• Journal Article

Testing the effects of a decision aid for prostate cancer screening

Citation

Rubel, S. K., Miller, J. W., Stephens, R. L., Xu, Y., Scholl, L. E., Holden, E., ... Volk, R. J. (2010). Testing the effects of a decision aid for prostate cancer screening. Journal of Health Communication, 15(3), 307-321. DOI: 10.1080/10810731003686614

Abstract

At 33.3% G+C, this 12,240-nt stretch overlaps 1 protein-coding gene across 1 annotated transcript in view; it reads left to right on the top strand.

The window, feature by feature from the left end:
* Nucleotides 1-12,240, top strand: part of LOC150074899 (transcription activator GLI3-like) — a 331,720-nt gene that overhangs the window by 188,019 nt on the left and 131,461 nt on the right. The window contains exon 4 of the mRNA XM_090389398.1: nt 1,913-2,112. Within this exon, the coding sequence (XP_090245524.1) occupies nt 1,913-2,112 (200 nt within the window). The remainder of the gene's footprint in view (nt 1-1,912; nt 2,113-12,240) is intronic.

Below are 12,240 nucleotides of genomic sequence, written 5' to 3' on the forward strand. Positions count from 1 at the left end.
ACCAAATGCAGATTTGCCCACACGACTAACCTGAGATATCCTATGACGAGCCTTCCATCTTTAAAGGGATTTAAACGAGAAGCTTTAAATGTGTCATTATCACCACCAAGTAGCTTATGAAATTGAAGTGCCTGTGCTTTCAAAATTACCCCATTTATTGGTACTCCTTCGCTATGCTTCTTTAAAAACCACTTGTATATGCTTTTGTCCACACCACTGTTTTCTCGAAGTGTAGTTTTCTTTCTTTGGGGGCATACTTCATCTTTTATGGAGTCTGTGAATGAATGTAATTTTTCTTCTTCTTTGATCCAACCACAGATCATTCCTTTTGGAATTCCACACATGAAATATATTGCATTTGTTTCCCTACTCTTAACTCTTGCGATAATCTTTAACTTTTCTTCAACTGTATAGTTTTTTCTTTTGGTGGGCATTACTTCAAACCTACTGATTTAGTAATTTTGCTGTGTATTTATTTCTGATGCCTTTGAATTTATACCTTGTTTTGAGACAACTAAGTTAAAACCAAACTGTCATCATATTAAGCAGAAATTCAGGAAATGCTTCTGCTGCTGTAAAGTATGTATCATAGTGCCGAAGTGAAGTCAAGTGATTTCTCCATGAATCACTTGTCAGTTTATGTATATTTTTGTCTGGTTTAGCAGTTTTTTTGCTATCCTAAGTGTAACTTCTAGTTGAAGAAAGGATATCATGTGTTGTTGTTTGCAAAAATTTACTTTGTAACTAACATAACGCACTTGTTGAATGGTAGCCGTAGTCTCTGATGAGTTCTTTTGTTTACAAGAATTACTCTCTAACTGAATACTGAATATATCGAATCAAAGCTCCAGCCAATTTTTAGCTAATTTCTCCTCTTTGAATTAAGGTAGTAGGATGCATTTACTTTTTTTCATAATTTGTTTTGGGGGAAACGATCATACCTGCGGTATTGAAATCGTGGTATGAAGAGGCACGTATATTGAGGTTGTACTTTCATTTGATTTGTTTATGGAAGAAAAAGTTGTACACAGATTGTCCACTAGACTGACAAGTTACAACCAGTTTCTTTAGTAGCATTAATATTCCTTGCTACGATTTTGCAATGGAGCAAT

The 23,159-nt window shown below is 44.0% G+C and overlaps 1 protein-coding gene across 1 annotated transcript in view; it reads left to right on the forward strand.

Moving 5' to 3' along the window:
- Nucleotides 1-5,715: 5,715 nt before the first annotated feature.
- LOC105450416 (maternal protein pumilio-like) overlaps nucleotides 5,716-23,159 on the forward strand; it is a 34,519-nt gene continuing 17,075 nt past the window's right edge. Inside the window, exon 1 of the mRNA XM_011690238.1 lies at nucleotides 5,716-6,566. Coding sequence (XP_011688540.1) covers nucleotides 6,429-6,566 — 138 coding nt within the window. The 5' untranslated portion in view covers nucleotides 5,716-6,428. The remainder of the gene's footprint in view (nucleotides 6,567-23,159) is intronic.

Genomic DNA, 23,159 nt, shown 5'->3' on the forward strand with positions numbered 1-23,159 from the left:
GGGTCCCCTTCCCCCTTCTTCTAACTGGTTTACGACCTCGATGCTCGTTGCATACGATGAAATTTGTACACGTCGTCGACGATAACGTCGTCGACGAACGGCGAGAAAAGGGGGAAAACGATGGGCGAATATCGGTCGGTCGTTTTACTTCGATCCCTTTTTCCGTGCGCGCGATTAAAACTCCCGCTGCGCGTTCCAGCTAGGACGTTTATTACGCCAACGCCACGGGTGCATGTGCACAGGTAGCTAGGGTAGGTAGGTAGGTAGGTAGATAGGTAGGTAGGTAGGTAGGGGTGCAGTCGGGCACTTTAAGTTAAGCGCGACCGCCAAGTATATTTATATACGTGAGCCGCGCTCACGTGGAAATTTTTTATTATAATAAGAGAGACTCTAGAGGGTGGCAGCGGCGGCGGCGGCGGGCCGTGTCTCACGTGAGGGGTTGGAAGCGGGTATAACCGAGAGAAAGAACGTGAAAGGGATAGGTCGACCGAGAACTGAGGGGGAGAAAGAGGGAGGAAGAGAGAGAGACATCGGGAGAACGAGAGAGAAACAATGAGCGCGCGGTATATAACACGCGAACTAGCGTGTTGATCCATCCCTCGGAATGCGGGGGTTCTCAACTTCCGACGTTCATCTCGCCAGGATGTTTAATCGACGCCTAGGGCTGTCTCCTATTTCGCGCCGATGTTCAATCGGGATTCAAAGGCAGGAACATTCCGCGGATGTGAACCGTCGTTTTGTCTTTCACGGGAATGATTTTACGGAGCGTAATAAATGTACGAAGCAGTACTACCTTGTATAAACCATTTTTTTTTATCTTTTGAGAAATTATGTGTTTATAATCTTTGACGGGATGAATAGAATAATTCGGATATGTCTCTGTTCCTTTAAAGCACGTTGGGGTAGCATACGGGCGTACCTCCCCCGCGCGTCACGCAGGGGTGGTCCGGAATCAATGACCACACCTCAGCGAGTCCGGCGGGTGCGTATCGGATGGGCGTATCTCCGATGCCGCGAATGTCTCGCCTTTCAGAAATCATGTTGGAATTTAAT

There is an ever-growing trend toward more patient involvement in making health care decisions. This trend has been accompanied by the development of “informed decision-making” interventions to help patients become more engaged and comfortable with making these decisions. We describe the effects of a prostate cancer screening decision aid on knowledge, beliefs about screening, risk perception, control preferences, decisional conflict, and decisional anxiety. Data were collected from 200 males aged 50-70 years in the general population who randomly were assigned to exposure to the decision aid or no exposure as a control condition. A Solomon four-group design was used to test for possible pretest sensitization effects and to assess the effects of exposure to the decision aid. No significant pretest sensitization effects were found. Analysis of the exposure effects found that knowledge increased significantly for those exposed to the decision aid compared with those unexposed. Exposure to the decision aid also had some influence on decreasing both decisional conflict and decisional anxiety. Decision aids can play an important role in increasing patients' knowledge and decreasing anxiety when asked to make health care decisions